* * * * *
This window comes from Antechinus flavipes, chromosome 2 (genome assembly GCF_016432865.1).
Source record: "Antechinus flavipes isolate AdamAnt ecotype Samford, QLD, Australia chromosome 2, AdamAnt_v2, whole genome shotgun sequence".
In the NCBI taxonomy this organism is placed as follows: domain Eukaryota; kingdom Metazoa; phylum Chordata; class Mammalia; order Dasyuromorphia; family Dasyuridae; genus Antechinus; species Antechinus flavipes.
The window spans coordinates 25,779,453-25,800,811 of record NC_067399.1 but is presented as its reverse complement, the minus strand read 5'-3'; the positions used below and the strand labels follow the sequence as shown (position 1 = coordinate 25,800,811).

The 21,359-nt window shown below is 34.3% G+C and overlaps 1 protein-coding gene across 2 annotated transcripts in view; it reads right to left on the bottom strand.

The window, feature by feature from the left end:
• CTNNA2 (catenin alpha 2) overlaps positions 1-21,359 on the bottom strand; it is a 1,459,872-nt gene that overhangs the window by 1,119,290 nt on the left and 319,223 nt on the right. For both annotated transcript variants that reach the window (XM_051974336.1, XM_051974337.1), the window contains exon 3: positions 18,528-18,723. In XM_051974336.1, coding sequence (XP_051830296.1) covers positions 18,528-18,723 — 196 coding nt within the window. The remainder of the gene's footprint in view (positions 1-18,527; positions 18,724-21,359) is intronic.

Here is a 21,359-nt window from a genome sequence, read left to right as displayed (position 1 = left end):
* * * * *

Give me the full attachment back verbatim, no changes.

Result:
This window comes from Antechinus flavipes, chromosome 2 (genome assembly GCF_016432865.1).
Source record: "Antechinus flavipes isolate AdamAnt ecotype Samford, QLD, Australia chromosome 2, AdamAnt_v2, whole genome shotgun sequence".
In the NCBI taxonomy this organism is placed as follows: domain Eukaryota; kingdom Metazoa; phylum Chordata; class Mammalia; order Dasyuromorphia; family Dasyuridae; genus Antechinus; species Antechinus flavipes.
The window spans coordinates 25,779,453-25,800,811 of record NC_067399.1 but is presented as its reverse complement, the minus strand read 5'-3'; the positions used below and the strand labels follow the sequence as shown (position 1 = coordinate 25,800,811).

The 21,359-nt window shown below is 34.3% G+C and overlaps 1 protein-coding gene across 2 annotated transcripts in view; it reads right to left on the bottom strand.

The window, feature by feature from the left end:
• CTNNA2 (catenin alpha 2) overlaps positions 1-21,359 on the bottom strand; it is a 1,459,872-nt gene that overhangs the window by 1,119,290 nt on the left and 319,223 nt on the right. For both annotated transcript variants that reach the window (XM_051974336.1, XM_051974337.1), the window contains exon 3: positions 18,528-18,723. In XM_051974336.1, coding sequence (XP_051830296.1) covers positions 18,528-18,723 — 196 coding nt within the window. The remainder of the gene's footprint in view (positions 1-18,527; positions 18,724-21,359) is intronic.

Here is a 21,359-nt window from a genome sequence, read left to right as displayed (position 1 = left end):